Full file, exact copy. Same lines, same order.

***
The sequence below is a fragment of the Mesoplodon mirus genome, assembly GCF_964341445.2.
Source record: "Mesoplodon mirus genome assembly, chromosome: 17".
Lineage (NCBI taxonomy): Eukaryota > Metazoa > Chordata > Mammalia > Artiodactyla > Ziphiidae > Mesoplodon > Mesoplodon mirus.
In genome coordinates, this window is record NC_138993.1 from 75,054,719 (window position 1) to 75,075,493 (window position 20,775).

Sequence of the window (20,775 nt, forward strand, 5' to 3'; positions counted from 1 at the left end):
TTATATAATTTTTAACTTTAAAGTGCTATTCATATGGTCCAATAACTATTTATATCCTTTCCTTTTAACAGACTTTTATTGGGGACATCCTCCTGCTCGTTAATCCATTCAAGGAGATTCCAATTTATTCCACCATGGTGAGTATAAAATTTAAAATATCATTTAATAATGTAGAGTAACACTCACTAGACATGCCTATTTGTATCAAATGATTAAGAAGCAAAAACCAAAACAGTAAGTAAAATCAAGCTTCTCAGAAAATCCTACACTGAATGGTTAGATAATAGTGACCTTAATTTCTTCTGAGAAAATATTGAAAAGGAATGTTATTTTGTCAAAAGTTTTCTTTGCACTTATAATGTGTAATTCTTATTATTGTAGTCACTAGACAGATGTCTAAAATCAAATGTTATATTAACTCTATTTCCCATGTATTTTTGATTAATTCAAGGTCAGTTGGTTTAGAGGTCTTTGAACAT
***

The sequence below is a fragment of the Mesoplodon mirus genome, assembly GCF_964341445.2.
Source record: "Mesoplodon mirus genome assembly, chromosome: 17".
Lineage (NCBI taxonomy): Eukaryota > Metazoa > Chordata > Mammalia > Artiodactyla > Ziphiidae > Mesoplodon > Mesoplodon mirus.
In genome coordinates, this window is record NC_138993.1 from 75,054,719 (window position 1) to 75,075,493 (window position 20,775).

Sequence of the window (20,775 nt, forward strand, 5' to 3'; positions counted from 1 at the left end):
TTATATAATTTTTAACTTTAAAGTGCTATTCATATGGTCCAATAACTATTTATATCCTTTCCTTTTAACAGACTTTTATTGGGGACATCCTCCTGCTCGTTAATCCATTCAAGGAGATTCCAATTTATTCCACCATGGTGAGTATAAAATTTAAAATATCATTTAATAATGTAGAGTAACACTCACTAGACATGCCTATTTGTATCAAATGATTAAGAAGCAAAAACCAAAACAGTAAGTAAAATCAAGCTTCTCAGAAAATCCTACACTGAATGGTTAGATAATAGTGACCTTAATTTCTTCTGAGAAAATATTGAAAAGGAATGTTATTTTGTCAAAAGTTTTCTTTGCACTTATAATGTGTAATTCTTATTATTGTAGTCACTAGACAGATGTCTAAAATCAAATGTTATATTAACTCTATTTCCCATGTATTTTTGATTAATTCAAGGTCAGTTGGTTTAGAGGTCTTTGAACAT